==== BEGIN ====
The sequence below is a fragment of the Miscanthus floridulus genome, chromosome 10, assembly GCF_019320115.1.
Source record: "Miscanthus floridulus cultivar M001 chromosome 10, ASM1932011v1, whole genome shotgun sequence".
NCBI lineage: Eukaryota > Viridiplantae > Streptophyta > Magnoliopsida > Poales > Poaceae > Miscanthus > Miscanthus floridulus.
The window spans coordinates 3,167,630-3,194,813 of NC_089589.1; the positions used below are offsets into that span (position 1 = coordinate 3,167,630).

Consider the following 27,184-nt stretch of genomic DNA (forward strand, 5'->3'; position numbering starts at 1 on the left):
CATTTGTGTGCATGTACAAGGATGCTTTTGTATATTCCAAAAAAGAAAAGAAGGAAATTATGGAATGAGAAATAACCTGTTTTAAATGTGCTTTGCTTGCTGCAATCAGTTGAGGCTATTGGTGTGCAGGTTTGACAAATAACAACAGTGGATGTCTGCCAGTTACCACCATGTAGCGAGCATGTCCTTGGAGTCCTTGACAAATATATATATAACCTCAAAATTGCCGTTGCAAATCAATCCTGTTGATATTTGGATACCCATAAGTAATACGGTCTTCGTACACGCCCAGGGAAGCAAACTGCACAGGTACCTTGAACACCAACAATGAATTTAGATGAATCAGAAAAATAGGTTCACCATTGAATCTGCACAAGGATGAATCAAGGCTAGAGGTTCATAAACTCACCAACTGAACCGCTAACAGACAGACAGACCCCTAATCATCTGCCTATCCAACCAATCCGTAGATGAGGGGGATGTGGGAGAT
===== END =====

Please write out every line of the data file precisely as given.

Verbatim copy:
The sequence below is a fragment of the Miscanthus floridulus genome, chromosome 10, assembly GCF_019320115.1.
Source record: "Miscanthus floridulus cultivar M001 chromosome 10, ASM1932011v1, whole genome shotgun sequence".
NCBI lineage: Eukaryota > Viridiplantae > Streptophyta > Magnoliopsida > Poales > Poaceae > Miscanthus > Miscanthus floridulus.
The window spans coordinates 3,167,630-3,194,813 of NC_089589.1; the positions used below are offsets into that span (position 1 = coordinate 3,167,630).

Consider the following 27,184-nt stretch of genomic DNA (forward strand, 5'->3'; position numbering starts at 1 on the left):
CATTTGTGTGCATGTACAAGGATGCTTTTGTATATTCCAAAAAAGAAAAGAAGGAAATTATGGAATGAGAAATAACCTGTTTTAAATGTGCTTTGCTTGCTGCAATCAGTTGAGGCTATTGGTGTGCAGGTTTGACAAATAACAACAGTGGATGTCTGCCAGTTACCACCATGTAGCGAGCATGTCCTTGGAGTCCTTGACAAATATATATATAACCTCAAAATTGCCGTTGCAAATCAATCCTGTTGATATTTGGATACCCATAAGTAATACGGTCTTCGTACACGCCCAGGGAAGCAAACTGCACAGGTACCTTGAACACCAACAATGAATTTAGATGAATCAGAAAAATAGGTTCACCATTGAATCTGCACAAGGATGAATCAAGGCTAGAGGTTCATAAACTCACCAACTGAACCGCTAACAGACAGACAGACCCCTAATCATCTGCCTATCCAACCAATCCGTAGATGAGGGGGATGTGGGAGAT